Sorbitol is the major carbohydrate translocated into apple fruit where it is normally metabolized to fructose. In watercored apple fruit tissues, however, the intercellular spaces become flooded and sorbitol content is consistently higher than in nonwatercored apples, suggesting a defect in sugar alcohol metabolism or transport. Our previous results have identified and characterized two sorbitol transporters, MsSOT1 and MsSOT2, in apple fruit tissues. Sorbitol transporter gene expression has been implicated in development of watercore with MsSOT expression diminished or absent in certain watercored fruit tissues. To explore this further, we have investigated the relationships between watercore, fruit maturation, fruit composition, and MsSOT expression in a number of apple cultivars that differ in watercore susceptibility. We also compared transporter expression between affected (watercored) and healthy parts of the same fruit and between watercored and nonwatercored fruits throughout the maturation and ripening processes. The MsSOT expression was often dramatically reduced in fruit tissues exhibiting watercore. Thus, in susceptible cultivars, maturing (ripening) fruit parenchyma cells lose the ability to transport sorbitol, and this in turn leads to sorbitol accumulation in the apoplastic free space and subsequent flooding of these spaces. These results are consistent with a relationship between watercore and sorbitol transport and also with a genetic susceptibility to the disorder.

Free access

Abstract

Mesocarp development of peach [Prunus persica (L.) Batsch cv. Redhaven] as measured by fresh weight and size increase, progressed along a double sigmoid curve which was reflected in the activity of extractable wall-associated α- and β-nitrophenylgalactosidases. Enzyme activities, both on protein and dry weight basis, rose rapidly during early fruit development, leveled off, then again rose rapidly at maturation. There was more α-nitrophenylgalactosidase activity than β-nitrophenylgalactosidase activity throughout development. Increases in both galactosidases followed rather than preceded increases in size. The final increases were, however, well correlated with fruit maturation.

Open Access

In Michigan boron (B) deficiencies in sour cherry have resulted in routine use of B sprays to enhance fruit set and increase fruit yield. However, field observations indicate that high B levels are associated with premature softening, making fruit unacceptable for processing. Our fertilization studies show that fruit B levels are higher, but B generally has little or no effect on fruit size, maturity, color, or pull force. However, at some locations, B applications increase the number of soft fruit, especially when harvest is delayed well after the optimum maturity date (as indicated by pull force). B-induced yield increases can be achieved without inducing excessive fruit softening by careful monitoring of fruit maturation and prompt harvest. Leaf and fruit B levels will be presented.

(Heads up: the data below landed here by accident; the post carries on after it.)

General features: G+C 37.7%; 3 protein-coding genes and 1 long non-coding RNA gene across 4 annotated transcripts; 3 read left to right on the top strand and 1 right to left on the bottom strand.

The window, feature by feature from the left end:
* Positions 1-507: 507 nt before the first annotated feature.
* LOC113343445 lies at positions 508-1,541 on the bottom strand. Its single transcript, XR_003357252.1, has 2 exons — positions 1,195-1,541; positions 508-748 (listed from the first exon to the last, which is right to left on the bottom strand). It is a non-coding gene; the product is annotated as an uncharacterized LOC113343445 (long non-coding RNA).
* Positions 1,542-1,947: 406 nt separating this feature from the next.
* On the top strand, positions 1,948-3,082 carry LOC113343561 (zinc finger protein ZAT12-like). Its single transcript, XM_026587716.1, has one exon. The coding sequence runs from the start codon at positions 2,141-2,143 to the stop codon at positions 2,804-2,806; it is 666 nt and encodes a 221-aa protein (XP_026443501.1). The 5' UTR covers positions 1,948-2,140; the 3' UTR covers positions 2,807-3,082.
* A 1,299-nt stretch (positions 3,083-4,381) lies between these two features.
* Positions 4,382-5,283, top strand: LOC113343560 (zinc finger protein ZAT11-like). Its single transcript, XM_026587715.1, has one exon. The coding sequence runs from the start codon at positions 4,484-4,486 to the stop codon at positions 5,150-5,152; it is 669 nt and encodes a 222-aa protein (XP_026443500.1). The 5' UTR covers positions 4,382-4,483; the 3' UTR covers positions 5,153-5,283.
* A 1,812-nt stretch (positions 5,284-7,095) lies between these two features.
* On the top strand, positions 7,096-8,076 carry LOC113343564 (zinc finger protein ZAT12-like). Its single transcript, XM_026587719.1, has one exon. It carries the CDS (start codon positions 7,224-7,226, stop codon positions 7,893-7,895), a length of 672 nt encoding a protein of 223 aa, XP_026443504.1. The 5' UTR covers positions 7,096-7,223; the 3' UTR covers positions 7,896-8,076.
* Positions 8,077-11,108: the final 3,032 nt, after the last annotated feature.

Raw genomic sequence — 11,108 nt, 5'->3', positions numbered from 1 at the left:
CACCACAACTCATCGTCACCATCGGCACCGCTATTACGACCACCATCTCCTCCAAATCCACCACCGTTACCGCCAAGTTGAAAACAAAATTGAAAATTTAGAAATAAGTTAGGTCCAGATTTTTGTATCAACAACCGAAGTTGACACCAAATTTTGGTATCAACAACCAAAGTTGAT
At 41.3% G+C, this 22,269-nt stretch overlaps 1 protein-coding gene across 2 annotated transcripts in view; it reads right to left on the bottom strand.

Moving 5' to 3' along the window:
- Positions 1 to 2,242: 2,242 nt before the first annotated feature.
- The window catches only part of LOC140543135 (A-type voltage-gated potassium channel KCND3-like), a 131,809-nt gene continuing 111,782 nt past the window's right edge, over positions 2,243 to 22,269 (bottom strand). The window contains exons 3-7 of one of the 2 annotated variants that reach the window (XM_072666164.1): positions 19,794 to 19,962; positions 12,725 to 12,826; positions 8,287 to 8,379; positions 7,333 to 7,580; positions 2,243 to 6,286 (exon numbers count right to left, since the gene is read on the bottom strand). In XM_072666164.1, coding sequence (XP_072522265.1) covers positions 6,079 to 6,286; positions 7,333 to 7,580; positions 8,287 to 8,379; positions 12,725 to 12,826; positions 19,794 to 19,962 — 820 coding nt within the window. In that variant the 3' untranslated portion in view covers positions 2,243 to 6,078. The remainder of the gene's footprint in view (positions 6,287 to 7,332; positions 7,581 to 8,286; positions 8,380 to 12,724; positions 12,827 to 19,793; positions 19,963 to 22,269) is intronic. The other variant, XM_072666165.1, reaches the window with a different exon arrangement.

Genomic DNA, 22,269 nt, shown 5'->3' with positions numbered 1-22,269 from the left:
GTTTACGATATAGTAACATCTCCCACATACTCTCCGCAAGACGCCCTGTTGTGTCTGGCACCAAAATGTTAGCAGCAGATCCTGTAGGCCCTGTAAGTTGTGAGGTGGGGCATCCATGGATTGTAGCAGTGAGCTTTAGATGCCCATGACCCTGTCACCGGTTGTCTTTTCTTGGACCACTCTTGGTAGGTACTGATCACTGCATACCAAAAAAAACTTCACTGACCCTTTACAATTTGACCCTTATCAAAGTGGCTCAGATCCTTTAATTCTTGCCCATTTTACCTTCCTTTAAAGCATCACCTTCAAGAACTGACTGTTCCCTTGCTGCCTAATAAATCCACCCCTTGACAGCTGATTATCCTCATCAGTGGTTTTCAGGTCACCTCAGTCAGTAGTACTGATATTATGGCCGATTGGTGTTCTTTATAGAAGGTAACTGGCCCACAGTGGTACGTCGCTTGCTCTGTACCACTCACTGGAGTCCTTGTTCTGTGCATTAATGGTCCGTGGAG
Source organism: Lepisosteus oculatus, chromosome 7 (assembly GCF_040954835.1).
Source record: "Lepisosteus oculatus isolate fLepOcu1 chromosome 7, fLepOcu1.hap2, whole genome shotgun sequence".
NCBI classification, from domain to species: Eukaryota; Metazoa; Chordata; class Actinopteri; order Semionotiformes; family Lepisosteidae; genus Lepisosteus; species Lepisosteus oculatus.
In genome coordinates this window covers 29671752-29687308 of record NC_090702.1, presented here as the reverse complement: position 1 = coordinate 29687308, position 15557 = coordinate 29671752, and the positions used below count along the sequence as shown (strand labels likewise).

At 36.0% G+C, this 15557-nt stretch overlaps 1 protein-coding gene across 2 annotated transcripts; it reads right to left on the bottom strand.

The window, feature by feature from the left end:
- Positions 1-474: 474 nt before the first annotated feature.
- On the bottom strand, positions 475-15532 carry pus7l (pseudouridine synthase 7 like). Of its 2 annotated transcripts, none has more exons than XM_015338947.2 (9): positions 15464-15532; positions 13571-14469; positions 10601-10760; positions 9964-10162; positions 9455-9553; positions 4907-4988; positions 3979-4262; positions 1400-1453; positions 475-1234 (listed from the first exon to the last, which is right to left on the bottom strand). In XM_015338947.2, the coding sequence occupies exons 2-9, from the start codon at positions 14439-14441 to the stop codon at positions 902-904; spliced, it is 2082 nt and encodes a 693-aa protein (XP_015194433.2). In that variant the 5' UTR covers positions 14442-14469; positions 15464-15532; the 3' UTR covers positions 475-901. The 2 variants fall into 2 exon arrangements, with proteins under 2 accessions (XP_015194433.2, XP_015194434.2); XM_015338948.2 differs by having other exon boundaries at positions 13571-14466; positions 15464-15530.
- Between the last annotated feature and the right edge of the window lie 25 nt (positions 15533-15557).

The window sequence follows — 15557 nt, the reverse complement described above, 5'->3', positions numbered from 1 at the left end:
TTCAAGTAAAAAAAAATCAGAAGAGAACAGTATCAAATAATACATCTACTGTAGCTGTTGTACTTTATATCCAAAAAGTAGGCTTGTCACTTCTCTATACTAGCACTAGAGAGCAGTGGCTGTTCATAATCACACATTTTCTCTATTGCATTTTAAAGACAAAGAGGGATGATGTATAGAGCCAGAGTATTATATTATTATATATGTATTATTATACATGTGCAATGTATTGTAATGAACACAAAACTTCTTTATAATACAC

Free access

Photosynthetic rates (A) in celery-(Apium graveolens L.) and other polyol-synthesizers are sometimes high for C, species. In celery such rates have been related to a low CO2 compensation point typical of C4 and C3-C4 intermediate spp, although other data show celery photosynthesis as typically C3 Therefore, celery gas exchange was here reanalyzed, and while A was high (CO2 assimilation rates were 21.2 and 27.6 μ mol m-2s-1, average and maximum, photosynthesis was otherwise C,: CO, comp pt of 3.5-5.0 Pa, carboxylation efficiency of 0.99 μmol CO2m-2s-1Pa-1, light comp pt of 8-36 μ mol photon m-1s-1, optimum temp of 22-27°C for Amax. High A may relate to a capacity to synthesize both mannitol and sucrose. 14C pulse-chase studies, with different A obtained by imposing light gradients across opposite leaflets, showed 1-10% increases in mannitoll sucrose labelling. Higher A may reflect carbon partitioning into mannitol, agreeing with a hypothesis that polyol synthesis effectively recycles reductant in the cytosol.

Free access

In apple (Malus ×domestica Borkh.), where sorbitol is a primary photosynthetic product that is translocated throughout the plant, accumulation of sorbitol in sink cells appears to require an active carrier-mediated membrane transport step. Recent progress in isolation and characterization of genes for sorbitol transporters in sour cherry (Prunus cerasus L.) and mannitol transporters in celery (Apium graveolens L.) suggested that similar transporters may be present in apple tissues. A defect in these transporters could also explain the occurrence of the fruit disorder watercore, characterized by the accumulation of fluids and sorbitol in the apoplasmic free space. Our objectives therefore included isolation and characterization of genes for sorbitol transporters in apple tissues and comparisons of expression of transporter genes, especially in various sink tissues including watercored and non-watercored fruit tissues. We have isolated and characterized two sorbitol transporter genes, MdSOT1 and MdSOT2. Sequence analyses indicated that these are members of the major facilitator transporter superfamily that gives rise to highly hydrophobic integral membrane proteins. Heterologous expression and measurement of sorbitol uptake in yeast indicated that these are specific and with high affinities for sorbitol, with Kms for sorbitol of 1.0 and 7.8 mm for MdSOT1 and MdSOT2, respectively. Sorbitol transporter expression was evident in all sink tissues tested with the exception of watercore-affected fruit tissues. Sorbitol accumulation in apple sink tissues thus involves an apoplasmic active membrane transport step and watercore results from a defect in that process.

Free access